What You Need to Know
Retirement researchers Alex Murguia and Wade Pfau have published a series of new white papers on retirement income planning.
The latest paper in the series identifies the limitations of standard risk tolerance questionnaires when it comes to retirement income.
Murguia and Pfau argue a framework called retirement income style awareness provides a superior starting point for income planning.
The investment management framework used by most advisors, based on Modern Portfolio Theory, is well-suited to asset accumulation but fails to address some important needs of investors who are retired and drawing down their portfolios, Alex Murguia and Wade Pfau argue in a recent paper.
Murguia and Pfau, the co-founders of the Retirement Income Style Awareness assessment program and well-known authorities on retirement income planning, have published a series of detailed white papers in collaboration with the Retirement Income Institute of the Alliance for Lifetime Income.
In the words of Pfau and Murguia, the three-part research series seeks to “change the conversation” about retirement income strategies by focusing on the consumer and their preferences, rather than putting the emphasis on specific products and solutions.
The first paper, published in October 2022, quantifies retirement income beliefs and preferences to help individuals determine a retirement income style. The second paper, published in November, explores the ways these retirement income preferences can inform retirement income approaches.
Now, the third paper in the series has been released, with a focus on identifying the standard limitations of risk tolerance questionnaires when it comes to addressing retirement income concerns. The paper asks how effective common risk tolerance questionnaires are when it comes to addressing the concerns that individuals have in retirement, and whether the common focus on market volatility in these questionnaires misleads investors about the potential role of income guarantees.
Why Risk Questionnaires Can Fall Short
As Murguia and Pfau write, the financial services profession has mostly evolved around meeting the needs of pre-retirees, whose focus is set squarely on the question of asset accumulation.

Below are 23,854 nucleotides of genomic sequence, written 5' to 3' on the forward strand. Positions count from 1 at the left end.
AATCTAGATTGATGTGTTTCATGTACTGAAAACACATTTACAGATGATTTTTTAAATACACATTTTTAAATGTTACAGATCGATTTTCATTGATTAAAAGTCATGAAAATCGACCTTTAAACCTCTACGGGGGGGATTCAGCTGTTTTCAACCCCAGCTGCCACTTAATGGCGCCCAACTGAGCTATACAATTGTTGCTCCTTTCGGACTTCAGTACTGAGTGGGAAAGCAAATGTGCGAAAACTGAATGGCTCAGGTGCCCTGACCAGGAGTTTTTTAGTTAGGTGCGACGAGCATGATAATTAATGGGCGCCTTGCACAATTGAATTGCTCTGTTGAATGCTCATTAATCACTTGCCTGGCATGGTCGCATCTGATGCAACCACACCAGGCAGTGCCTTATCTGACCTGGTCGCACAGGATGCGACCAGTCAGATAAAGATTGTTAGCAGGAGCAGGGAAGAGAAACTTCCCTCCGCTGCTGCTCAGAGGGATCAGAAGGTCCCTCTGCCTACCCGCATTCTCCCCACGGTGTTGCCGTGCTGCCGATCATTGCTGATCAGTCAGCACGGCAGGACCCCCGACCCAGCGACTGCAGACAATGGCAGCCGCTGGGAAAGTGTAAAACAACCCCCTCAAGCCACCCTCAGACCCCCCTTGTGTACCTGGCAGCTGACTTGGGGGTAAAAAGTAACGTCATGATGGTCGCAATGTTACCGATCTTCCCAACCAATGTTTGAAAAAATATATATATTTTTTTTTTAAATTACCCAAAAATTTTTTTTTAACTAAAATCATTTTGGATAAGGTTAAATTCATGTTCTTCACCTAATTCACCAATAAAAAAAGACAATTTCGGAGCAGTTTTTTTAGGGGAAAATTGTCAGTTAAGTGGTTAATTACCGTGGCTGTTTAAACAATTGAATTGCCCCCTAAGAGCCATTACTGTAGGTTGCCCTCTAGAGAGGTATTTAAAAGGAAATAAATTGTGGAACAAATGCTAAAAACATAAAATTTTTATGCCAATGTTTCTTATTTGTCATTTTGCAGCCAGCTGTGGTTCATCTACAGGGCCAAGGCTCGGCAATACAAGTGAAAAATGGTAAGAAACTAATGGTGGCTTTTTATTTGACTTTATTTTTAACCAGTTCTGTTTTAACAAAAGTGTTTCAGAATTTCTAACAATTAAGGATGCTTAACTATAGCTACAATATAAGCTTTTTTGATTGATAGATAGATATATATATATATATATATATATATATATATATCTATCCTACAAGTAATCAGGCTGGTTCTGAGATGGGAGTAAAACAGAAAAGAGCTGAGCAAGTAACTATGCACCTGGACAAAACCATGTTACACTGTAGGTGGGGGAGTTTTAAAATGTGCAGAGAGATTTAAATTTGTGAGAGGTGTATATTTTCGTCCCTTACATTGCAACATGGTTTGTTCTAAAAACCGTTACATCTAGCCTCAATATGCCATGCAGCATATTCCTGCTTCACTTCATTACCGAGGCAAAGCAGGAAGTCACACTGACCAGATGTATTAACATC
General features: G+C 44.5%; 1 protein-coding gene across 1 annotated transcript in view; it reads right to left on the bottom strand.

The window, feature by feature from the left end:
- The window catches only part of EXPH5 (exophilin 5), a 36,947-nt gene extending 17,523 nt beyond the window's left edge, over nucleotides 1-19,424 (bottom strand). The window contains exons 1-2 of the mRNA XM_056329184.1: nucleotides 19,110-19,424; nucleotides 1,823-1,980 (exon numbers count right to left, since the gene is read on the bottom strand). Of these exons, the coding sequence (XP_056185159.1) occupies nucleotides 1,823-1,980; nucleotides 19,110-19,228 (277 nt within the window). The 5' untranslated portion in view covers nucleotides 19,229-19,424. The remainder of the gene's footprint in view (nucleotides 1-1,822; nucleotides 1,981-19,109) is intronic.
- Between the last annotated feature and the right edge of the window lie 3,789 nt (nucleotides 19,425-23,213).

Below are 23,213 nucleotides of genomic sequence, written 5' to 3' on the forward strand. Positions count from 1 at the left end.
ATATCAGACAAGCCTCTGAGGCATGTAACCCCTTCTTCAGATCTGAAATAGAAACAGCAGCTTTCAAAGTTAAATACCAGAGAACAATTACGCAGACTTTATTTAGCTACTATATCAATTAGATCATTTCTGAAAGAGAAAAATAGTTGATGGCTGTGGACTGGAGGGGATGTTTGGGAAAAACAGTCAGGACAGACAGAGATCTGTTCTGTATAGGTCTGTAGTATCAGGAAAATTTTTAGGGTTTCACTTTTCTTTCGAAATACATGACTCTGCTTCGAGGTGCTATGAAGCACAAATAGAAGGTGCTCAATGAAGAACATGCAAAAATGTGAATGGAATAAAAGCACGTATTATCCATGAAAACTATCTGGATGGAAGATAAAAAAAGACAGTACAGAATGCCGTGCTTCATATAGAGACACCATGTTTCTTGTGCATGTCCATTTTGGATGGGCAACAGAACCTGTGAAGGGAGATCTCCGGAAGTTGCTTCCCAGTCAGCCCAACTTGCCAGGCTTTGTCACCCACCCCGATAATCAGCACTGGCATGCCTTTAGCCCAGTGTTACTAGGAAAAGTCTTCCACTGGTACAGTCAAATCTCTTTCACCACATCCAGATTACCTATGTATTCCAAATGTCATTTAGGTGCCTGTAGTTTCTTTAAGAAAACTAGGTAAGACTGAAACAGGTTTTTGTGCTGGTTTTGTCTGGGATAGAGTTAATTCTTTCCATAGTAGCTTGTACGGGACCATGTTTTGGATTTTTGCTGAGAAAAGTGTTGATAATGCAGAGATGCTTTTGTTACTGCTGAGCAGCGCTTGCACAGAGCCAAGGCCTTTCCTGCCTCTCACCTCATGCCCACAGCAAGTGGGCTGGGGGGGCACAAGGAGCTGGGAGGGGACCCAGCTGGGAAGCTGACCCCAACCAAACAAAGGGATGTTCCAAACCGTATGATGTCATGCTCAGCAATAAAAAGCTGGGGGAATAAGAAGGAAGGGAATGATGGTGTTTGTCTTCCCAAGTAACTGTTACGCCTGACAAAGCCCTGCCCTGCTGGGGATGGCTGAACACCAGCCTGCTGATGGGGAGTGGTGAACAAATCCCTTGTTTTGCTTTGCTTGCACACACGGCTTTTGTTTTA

The investment management framework offered by the vast majority of advisors is based on Modern Portfolio Theory, which uses portfolio diversification to seek the highest risk-adjusted returns for portfolio growth over a single period. The MPT approach further assumes there are no liabilities to be funded by the investment portfolio.
According to Murguia and Pfau, this approach successfully guides the wealth accumulation effort, allowing investors to build portfolios to seek the highest expected returns for an accepted level of volatility. As such, the advisory profession has developed accumulation-focused risk questionnaires to determine the level of short-term volatility an investor can stomach as they attempt to grow their wealth over a lengthy career.
However, while MPT may provide a reasonable approximation for the pre-retirement accumulation problem, maximizing risk-adjusted returns is typically not the direct goal for most retirees, Murguia and Pfau said. Instead, retirees use their assets from an investment portfolio and other sources to fund their living expenses and other financial goals over an unknown time period.
Moving to a More Sophisticated Approach
According to Murguia and Pfau, many “naïve” industry professionals who lack income planning expertise simply extend their accumulation-focused risk questionnaire approach to the post-retirement investing problem.
“We say naïve because in 1991, Harry Markowitz surmised that his MPT was not equipped to fully handle the household investing problem,” Murguia and Pfau write. “In MPT, cash flows are ignored, and the investment horizon is limited to a single, lengthy period.”
Murguia and Pfau suggest investment risk simply behaves differently when spending from assets in retirement in a manner not accounted for by the assets-only assumptions of MPT. That is, while market downturns can happen during the accumulation years, individuals are still earning a living and can continue to draw from their human capital to cover expenses, while the portfolio remains invested.
“If anything, a market downturn allows savers an opportunity to buy more shares with their new savings,” Murguia and Pfau write. “Human capital is funding the daily spending needs, creating a significant degree of separation from the investment portfolio during the accumulation phase.”